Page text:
Operation Storm by John Geoghegan
Japan's Top Secret Submarines and Its Plan to Change the Course of World War II

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Mr. Geoghegan goes into great detail recounting the surrender of the boats and the fate of their officers and crew, many of whom served with distinction when Japan's naval defense force was reconstituted a decade later.
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Synopsis

The riveting true story of Japan's top secret plan to change the course of World War II using a squadron of mammoth submarines a generation ahead of their time
 
In 1941, the architects of Japan's sneak attack on Pearl Harbor planned a bold follow-up: a potentially devastating air raid—this time against New York City and Washington, DC. The classified Japanese program required developing a squadron of top secret submarines—the Sen-toku or I-400 class—designed as underwater aircraft carriers, each equipped with three Aichi M6A1 attack bombers painted to look like U.S. aircraft. The bombers, called Seiran (which translates as “storm from a clear sky”), were tucked in a huge, water-tight hanger on the sub’s deck. The subs' mission was to travel more than halfway around the world, surface on the U.S. coast, and launch their deadly air attack. This entire operation was unknown to U.S. intelligence. And the amazing thing is how close the Japanese came to pulling it off.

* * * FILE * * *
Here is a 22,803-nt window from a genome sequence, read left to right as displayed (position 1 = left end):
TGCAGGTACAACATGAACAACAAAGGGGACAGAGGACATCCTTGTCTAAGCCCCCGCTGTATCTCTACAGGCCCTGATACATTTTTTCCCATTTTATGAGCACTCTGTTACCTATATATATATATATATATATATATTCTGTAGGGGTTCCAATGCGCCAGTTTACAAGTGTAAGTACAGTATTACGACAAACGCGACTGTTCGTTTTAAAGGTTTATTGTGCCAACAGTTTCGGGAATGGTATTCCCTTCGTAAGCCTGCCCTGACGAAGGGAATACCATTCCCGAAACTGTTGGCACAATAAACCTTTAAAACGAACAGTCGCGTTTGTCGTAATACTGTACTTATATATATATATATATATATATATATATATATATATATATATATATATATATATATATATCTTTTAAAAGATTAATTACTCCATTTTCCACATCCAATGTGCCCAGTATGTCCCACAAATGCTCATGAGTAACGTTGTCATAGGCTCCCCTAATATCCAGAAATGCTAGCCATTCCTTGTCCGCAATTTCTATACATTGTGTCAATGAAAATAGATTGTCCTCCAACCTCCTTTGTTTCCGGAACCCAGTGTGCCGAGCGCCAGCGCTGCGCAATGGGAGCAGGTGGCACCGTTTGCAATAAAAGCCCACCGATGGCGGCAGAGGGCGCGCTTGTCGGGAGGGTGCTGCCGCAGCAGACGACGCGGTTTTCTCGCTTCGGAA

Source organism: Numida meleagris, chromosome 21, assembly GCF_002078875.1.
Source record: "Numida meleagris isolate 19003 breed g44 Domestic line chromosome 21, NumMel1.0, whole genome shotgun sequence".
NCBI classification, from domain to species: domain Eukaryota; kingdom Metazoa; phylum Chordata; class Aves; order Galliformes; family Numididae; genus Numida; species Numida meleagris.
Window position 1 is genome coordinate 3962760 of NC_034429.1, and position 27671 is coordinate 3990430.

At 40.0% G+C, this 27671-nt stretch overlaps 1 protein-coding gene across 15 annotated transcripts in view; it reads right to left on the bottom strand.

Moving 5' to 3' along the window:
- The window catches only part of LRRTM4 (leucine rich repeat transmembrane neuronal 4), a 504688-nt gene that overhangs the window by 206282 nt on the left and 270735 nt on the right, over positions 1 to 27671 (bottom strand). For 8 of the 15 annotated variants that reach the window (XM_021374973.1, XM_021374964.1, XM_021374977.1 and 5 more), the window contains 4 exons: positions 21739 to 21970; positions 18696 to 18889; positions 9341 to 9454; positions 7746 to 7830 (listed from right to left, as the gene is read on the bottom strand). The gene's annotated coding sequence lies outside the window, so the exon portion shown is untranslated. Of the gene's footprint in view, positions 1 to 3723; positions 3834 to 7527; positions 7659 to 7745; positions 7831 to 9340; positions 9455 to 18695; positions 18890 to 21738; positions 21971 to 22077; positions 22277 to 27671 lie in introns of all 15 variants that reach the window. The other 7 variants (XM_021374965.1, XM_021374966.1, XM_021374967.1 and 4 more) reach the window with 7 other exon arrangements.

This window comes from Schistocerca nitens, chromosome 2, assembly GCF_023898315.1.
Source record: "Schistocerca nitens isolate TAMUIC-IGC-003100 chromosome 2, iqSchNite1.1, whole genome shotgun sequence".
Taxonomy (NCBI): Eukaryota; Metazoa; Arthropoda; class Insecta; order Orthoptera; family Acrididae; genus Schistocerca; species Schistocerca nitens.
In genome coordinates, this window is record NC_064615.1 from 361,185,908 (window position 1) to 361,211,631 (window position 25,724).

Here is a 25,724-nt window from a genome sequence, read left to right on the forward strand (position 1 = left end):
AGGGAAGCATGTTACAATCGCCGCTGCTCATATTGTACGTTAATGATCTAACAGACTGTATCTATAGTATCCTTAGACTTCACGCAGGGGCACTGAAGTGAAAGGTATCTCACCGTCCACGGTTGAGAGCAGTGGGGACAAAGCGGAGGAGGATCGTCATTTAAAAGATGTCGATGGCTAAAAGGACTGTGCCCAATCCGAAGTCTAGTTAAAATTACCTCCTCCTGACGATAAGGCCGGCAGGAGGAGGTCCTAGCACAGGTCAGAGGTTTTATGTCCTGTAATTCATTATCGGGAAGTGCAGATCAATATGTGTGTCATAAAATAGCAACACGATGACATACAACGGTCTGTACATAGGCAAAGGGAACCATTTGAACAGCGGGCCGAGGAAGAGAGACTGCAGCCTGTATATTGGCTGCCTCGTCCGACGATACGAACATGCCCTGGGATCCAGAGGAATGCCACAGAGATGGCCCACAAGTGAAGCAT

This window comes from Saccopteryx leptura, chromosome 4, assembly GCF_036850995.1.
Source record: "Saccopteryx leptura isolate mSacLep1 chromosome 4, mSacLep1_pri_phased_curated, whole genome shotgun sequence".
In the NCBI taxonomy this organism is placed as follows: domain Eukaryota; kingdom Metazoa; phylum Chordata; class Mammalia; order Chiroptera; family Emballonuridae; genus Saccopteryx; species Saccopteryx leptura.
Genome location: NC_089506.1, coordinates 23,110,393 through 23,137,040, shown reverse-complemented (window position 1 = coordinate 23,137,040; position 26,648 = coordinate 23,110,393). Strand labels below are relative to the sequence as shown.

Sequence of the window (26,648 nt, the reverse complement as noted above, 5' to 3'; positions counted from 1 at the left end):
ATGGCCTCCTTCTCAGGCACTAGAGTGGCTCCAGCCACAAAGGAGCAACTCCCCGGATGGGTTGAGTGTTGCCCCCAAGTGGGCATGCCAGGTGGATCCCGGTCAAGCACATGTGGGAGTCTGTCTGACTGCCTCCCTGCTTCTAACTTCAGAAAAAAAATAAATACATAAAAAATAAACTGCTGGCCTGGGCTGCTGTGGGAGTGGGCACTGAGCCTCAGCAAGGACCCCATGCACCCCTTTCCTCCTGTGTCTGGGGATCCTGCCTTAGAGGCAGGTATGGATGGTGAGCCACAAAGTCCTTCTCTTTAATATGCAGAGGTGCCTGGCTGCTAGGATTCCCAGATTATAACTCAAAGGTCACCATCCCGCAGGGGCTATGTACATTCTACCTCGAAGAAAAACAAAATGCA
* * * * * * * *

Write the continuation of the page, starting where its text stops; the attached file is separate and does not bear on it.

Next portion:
John Geoghegan’s meticulous research, including first-person accounts from the I-401 crew and the U.S. capturing party, creates a fascinating portrait of the Sen-toku's desperate push into Allied waters and the U.S. Navy's dramatic pursuit, masterfully illuminating a previously forgotten story of the Pacific war. 

 

About John Geoghegan

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JOHN GEOGHEGAN has written extensively about aviation history, underwater exploration, and marine engineering for the New York Times Science section, Smithsonian Air & Space, WIRED, Popular Science, Aviation History, Military Heritage, Flight Journal, and the San Francisco Chronicle Sunday Magazine.
 
Published March 19, 2013 by Crown. 496 pages
Genres: History, Travel, War. Non-fiction
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Reviewed by Edward Kosner on Apr 12 2013

Mr. Geoghegan goes into great detail recounting the surrender of the boats and the fate of their officers and crew, many of whom served with distinction when Japan's naval defense force was reconstituted a decade later.

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